Indeed, the details and craftsmanship of the LS can impress many a passenger.
As an example, the analog clock on the dashboard has two types of contrasting aluminum and uses GPS to maintain accurate time, no matter the time zone.
Foglamps aren't the typical round shape. They're subtle and vertical so as to better harmonize with the new Lexus spindle grille shape. And, these fog lights are energy-efficient and high-tech light-emitting diode lamps.
There's even a hand rest on the far right of the center console, right where the driver needs it, for operating the cursor-mouse control for the sizable, 12.3-inch center display screen.
On first glance, this hand rest might come across as the stub at the top of a retro car phone. But it's actually a smart and helpful resting spot to help ensure accurate movement of the cursor-mouse for commands.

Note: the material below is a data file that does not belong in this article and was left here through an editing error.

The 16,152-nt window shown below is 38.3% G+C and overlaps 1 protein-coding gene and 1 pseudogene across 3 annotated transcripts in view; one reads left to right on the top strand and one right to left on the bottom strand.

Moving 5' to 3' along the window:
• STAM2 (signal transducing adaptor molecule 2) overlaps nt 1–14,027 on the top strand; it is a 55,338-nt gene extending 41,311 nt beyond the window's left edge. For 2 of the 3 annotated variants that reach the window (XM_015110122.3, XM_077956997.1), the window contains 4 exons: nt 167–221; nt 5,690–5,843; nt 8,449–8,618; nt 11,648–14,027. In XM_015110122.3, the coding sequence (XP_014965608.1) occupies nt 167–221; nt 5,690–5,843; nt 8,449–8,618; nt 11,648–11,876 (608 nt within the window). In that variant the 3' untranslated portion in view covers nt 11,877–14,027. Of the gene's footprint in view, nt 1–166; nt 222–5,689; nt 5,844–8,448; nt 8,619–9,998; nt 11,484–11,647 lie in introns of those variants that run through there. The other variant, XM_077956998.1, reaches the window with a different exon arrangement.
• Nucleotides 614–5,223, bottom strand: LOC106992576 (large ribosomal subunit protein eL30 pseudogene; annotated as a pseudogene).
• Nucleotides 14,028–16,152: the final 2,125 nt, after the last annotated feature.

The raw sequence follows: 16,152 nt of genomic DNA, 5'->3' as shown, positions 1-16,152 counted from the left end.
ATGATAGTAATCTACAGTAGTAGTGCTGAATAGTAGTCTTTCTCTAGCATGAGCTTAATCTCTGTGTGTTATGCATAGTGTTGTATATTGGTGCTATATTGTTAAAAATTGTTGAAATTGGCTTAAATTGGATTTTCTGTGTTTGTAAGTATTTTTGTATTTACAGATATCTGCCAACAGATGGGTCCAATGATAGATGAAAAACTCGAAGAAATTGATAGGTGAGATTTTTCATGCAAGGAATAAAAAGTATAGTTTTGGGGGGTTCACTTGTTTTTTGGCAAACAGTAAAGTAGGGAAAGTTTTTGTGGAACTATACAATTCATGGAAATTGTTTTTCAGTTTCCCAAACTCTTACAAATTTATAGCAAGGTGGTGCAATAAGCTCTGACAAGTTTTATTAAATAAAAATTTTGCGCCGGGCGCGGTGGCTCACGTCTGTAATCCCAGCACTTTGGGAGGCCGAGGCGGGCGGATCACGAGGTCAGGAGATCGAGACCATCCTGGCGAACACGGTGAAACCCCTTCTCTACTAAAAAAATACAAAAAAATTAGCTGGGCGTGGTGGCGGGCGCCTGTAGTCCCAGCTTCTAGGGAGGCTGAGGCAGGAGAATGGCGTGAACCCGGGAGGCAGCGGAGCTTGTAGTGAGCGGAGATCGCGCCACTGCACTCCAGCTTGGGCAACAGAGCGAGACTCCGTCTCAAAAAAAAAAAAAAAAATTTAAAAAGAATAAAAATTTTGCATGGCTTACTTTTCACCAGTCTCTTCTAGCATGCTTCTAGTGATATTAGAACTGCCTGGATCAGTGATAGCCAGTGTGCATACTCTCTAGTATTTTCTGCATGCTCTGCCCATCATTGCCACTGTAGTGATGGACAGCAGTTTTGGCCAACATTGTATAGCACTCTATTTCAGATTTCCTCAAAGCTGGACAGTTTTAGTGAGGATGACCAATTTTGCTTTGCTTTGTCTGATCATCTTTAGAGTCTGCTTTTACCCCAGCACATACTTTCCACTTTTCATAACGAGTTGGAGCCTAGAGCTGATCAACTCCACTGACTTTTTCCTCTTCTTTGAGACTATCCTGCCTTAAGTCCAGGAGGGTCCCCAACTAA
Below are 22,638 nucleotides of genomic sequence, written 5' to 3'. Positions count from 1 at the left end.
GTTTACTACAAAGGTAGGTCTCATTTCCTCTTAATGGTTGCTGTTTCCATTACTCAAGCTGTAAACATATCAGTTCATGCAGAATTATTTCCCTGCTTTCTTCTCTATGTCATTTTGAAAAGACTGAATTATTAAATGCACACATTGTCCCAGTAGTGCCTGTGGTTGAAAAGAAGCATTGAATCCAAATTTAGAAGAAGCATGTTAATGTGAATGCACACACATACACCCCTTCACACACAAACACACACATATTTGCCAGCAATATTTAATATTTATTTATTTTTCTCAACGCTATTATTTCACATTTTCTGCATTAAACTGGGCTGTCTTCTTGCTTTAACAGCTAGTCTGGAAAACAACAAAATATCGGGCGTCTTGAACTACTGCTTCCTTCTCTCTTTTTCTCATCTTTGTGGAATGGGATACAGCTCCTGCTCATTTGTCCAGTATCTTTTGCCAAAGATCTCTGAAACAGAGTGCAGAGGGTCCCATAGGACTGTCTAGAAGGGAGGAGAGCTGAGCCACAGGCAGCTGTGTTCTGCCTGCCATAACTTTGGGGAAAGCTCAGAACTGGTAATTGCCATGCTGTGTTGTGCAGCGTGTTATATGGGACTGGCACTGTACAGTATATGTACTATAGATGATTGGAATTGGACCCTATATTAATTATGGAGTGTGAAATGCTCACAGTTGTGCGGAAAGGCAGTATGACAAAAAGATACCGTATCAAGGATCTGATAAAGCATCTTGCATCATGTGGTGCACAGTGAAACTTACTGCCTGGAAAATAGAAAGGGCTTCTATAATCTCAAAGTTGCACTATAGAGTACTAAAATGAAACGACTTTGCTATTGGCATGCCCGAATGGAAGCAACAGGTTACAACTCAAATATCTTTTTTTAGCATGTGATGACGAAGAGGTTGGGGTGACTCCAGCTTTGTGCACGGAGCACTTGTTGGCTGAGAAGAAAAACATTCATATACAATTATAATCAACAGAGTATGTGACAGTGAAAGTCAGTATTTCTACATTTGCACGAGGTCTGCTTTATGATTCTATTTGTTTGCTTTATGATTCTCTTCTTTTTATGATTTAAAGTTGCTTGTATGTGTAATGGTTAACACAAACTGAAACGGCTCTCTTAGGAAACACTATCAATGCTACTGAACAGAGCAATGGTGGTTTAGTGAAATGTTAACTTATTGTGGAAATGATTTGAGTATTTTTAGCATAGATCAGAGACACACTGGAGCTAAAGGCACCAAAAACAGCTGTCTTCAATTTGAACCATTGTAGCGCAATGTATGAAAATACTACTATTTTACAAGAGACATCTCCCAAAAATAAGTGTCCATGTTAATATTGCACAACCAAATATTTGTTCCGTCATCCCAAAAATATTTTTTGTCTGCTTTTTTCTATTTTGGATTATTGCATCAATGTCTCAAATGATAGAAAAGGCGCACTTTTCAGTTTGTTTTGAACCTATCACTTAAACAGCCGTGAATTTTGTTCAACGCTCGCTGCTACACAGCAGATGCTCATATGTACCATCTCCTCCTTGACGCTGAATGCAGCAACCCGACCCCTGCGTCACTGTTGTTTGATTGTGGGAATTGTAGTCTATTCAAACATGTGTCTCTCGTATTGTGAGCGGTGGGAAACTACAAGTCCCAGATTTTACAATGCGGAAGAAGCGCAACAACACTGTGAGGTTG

This is just one illustration of how the complexity and new technology in the LS are handled thoughtfully in this big sedan, and there's no stressing to find controls or change settings.
In fact, the LS appears to be one of the best luxury cars to allow the driver to operate the car and gradually learn the features, in contrast to other cars that immediately and frustratingly demand attention and driver tutorials.
It's true the 4.6-liter, double overhead cam V-8 in the LS has fewer horses than do the competing V-8s.
But the LS doesn't feel underpowered, even during hard acceleration, where strong engine sounds accompany the smooth rush of 347 or 367 foot-pounds of peak torque coming on.
The different torque ratings depend on whether the car is all-wheel drive (lower torque) or rear-wheel drive. Either way, peak torque is reached by a decent 4,100 rpm. Yes, the LS isn't snorting and slamming bodies roughly back in the seats, but the performance feels ample, just the same.